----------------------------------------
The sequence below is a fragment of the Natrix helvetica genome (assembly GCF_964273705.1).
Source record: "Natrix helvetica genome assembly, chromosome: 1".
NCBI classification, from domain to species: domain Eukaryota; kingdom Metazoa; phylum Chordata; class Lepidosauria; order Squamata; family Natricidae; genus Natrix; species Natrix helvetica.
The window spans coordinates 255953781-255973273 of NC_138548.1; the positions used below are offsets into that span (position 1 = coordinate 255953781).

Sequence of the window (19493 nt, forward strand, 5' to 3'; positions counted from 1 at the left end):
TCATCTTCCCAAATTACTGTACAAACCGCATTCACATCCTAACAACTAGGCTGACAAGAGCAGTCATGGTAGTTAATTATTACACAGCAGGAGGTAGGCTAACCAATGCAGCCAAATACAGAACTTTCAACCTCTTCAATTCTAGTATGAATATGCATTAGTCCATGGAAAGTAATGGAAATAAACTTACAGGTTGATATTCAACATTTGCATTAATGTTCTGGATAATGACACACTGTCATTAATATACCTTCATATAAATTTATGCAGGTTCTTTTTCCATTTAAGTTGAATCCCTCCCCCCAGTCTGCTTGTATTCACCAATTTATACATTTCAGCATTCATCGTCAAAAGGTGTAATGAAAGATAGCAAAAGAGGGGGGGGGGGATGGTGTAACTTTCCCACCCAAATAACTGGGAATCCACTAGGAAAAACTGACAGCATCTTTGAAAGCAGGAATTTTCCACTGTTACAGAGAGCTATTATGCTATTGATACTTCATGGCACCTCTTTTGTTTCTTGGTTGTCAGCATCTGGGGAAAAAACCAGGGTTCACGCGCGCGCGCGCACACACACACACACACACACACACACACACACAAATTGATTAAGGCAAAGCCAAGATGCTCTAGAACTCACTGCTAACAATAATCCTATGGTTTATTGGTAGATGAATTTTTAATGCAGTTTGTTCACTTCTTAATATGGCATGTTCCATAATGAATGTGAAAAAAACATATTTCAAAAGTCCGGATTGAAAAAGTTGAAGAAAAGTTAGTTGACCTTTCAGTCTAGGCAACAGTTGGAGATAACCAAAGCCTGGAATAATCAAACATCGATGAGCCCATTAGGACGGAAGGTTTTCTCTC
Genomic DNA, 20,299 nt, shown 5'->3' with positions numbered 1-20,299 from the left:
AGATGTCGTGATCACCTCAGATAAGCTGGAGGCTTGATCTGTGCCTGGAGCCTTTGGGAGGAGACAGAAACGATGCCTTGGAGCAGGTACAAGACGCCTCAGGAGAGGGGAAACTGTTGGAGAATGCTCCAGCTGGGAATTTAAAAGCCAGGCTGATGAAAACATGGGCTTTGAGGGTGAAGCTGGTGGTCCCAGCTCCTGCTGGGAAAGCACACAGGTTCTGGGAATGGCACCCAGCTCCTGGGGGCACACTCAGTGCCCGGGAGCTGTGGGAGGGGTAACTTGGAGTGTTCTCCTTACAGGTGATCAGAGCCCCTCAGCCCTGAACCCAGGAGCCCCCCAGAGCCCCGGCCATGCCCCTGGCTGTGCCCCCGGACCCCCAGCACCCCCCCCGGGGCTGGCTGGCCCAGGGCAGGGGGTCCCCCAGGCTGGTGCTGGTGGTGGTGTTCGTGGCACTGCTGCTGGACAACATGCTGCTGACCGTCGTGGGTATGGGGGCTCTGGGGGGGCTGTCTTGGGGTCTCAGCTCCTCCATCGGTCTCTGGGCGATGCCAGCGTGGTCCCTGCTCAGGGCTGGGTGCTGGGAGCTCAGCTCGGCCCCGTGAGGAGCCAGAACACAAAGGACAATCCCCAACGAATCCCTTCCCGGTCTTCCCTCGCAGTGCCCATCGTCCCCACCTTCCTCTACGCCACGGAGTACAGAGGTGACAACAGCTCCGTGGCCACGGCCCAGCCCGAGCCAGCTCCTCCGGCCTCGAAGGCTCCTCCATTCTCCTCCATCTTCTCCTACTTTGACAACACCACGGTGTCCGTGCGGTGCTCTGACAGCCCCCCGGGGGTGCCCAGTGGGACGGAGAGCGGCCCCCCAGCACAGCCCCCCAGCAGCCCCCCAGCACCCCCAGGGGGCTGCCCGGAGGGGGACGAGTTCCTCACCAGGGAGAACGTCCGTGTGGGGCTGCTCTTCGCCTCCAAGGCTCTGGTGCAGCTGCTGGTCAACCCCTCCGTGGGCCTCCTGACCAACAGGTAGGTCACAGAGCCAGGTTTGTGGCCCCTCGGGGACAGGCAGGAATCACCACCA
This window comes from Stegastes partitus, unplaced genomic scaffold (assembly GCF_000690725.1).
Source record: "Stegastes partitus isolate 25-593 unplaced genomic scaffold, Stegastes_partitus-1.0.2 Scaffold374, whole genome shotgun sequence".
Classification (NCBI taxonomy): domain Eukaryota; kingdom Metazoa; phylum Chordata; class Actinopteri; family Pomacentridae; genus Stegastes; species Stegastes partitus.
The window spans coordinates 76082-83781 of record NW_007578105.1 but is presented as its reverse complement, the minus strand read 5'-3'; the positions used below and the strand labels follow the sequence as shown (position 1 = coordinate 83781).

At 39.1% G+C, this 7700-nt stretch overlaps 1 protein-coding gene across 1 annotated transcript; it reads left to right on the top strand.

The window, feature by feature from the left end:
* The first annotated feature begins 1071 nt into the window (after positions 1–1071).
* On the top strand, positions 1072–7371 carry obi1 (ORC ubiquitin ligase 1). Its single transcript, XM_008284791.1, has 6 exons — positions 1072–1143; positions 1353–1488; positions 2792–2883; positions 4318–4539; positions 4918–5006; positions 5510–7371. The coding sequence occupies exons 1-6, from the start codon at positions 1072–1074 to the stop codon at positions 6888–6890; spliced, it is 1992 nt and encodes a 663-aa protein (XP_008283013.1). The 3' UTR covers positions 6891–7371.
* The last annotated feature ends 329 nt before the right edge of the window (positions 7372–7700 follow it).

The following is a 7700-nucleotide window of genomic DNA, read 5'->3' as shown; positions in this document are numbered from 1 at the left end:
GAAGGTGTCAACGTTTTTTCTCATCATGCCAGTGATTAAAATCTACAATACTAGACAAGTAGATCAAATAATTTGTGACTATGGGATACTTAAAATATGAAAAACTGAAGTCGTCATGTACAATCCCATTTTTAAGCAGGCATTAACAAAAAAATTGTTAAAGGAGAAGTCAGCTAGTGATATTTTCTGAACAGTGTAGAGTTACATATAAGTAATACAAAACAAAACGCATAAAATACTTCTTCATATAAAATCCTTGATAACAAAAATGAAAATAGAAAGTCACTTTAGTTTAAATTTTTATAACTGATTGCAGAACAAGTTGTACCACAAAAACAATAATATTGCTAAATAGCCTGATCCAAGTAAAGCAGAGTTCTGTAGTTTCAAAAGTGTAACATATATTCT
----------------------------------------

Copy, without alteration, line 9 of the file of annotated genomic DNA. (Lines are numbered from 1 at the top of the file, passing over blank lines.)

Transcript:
This window comes from Stegastes partitus, unplaced genomic scaffold (assembly GCF_000690725.1).